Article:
St. Louis Wrongful Death Lawyer
In Missouri, wrongful death claims are valid in any situation where the deceased could have filed a personal injury lawsuit had they survived. An action may be filed against a person or a company whose negligent or even intentional actions cause the death of this person. (Mo. Rev. Stat. § 537.080 (2021). In a wrongful death lawsuit, the defendant is only financially liable, meaning the court may force the defendant to pay the plaintiff money, but the defendant is not at risk of ending up in prison or jail.
Another difference is that proving the defendant owes you money is much easier than proving they deserve to be in jail. In a criminal homicide case, the prosecutor must prove the defendant's guilt "beyond a reasonable doubt." In a civil wrongful death case, the plaintiff must only prove the defendant is liable "by a preponderance of the evidence." In other words, to win a wrongful death case, you only have to prove that it's more likely than not that the defendant is responsible for the death.
If the wrongful death lawsuit is successful, the court will order the defendant to pay damages. How much money defendants are ordered to pay (and to who) depends entirely on the facts of the case. Courts in Missouri usually look at several factors relating to the wrongful death case, including the deceased's:
- Medical bills
- Value of wages/benefits
- Funeral/burial expenses
- Pain and suffering
- Reasonable value of companionship, comfort, consortium, instruction, services, guidance, counsel, training, and support the deceased person would have provided to surviving family members.
Additional damages may also be available to compensate for caregiving services provided to the deceased person.
Who can file a wrongful death lawsuit?
In Missouri, there are levels to who can bring a wrongful death suit on behalf of a deceased person.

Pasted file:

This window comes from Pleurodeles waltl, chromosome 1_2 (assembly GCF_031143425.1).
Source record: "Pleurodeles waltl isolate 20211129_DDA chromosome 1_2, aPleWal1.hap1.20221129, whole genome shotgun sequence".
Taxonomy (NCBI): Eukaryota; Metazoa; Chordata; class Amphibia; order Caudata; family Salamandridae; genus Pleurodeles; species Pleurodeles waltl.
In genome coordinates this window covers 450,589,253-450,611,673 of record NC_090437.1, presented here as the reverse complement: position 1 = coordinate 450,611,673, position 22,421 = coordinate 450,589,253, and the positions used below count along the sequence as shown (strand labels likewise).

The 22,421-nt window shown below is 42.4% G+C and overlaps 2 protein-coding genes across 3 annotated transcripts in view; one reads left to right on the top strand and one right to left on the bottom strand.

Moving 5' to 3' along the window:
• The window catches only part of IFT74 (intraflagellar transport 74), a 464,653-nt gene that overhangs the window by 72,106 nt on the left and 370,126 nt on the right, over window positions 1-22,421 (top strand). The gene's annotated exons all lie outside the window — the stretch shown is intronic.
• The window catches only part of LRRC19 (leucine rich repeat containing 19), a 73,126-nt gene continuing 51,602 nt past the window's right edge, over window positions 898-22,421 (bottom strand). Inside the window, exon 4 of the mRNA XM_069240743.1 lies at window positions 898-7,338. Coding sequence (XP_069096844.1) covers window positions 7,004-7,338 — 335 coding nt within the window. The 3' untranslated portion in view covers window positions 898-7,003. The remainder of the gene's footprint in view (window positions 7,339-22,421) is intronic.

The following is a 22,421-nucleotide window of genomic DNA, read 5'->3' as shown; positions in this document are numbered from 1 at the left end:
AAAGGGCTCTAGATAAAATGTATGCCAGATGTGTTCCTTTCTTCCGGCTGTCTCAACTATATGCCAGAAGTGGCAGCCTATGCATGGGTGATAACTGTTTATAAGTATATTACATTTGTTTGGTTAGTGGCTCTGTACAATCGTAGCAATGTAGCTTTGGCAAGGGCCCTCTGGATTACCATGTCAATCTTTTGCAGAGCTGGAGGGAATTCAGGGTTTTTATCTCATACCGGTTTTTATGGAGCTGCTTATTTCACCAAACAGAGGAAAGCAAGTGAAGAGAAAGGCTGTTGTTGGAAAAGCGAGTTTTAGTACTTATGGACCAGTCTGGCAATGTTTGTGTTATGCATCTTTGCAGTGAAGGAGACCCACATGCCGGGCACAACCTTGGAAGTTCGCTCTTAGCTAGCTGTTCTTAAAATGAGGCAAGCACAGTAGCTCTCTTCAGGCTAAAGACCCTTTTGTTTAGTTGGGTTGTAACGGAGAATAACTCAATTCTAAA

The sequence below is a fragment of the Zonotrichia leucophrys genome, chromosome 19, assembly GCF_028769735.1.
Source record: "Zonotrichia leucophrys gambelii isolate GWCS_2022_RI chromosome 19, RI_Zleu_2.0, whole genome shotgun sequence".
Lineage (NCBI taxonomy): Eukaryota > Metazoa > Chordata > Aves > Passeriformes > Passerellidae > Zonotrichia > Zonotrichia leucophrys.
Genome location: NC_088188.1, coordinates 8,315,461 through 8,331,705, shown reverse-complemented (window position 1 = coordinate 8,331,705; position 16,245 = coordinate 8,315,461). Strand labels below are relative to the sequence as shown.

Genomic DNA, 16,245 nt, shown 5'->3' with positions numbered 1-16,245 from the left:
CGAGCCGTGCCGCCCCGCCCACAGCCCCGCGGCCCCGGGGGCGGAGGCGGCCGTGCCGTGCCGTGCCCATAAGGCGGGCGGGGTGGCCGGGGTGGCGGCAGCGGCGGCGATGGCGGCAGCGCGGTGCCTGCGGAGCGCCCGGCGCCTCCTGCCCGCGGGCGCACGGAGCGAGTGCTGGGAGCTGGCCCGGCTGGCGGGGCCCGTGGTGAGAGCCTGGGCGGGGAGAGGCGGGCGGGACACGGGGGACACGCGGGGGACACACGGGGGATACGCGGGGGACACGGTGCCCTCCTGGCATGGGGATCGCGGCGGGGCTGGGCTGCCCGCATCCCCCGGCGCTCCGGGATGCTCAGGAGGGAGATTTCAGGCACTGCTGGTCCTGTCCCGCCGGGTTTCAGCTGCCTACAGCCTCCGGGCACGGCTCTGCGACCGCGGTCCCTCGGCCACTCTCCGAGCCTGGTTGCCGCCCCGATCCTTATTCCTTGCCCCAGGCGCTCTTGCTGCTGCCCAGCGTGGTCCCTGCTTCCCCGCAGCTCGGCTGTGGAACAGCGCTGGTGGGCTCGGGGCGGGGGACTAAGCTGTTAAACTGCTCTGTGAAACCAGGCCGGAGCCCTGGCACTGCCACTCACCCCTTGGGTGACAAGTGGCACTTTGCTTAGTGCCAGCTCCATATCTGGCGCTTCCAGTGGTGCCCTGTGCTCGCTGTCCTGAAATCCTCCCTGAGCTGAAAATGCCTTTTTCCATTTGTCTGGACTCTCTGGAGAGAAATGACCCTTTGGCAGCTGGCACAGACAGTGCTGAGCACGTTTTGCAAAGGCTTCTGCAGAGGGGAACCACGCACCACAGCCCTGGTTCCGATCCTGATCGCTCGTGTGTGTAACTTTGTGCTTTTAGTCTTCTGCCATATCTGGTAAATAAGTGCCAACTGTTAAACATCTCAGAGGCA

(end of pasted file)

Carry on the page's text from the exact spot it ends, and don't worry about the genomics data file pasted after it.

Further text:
- First in line are the deceased person's living spouse, parents, or children; generally, in that order.
- If the children are deceased, the children's descendants may bring suit.
- Second in line are the surviving siblings or their lineal descendants.
- Must prove they incurred losses stemming from the death.
- Lastly, suppose no one from either category is alive. In that case, an appointed representative of the deceased person's estate can file the claim for the estate to receive compensation.
- Or, the court may appoint a "plaintiff ad litem plaintiff," if requested by a person entitled to share in proceeds.
Unfortunately, even if you fall into one of these categories, filing has an expiration date. In Missouri, the statute of limitations for filing most wrongful death cases is three years from the date of death. If the lawsuit is not filed within that period of time, the court will likely refuse to hear it at all. (Mo. Rev. Stat. § 537.100 (2021). If you are unsure whether or not you will be barred from filing a case, give us a call.
Wrongful death cases often get confusing - even a little messy, especially among complicated family lines. The laws surrounding these cases make everything a little bit easier to comprehend, but they can change at any time. The best way to know if you have a valid wrongful death claim is to call an experienced wrongful death attorney at Rosenblum Schwartz & Fry. We will evaluate your case, let you know what you are (or are not) entitled to, and ensure you are taken care of throughout the entire process.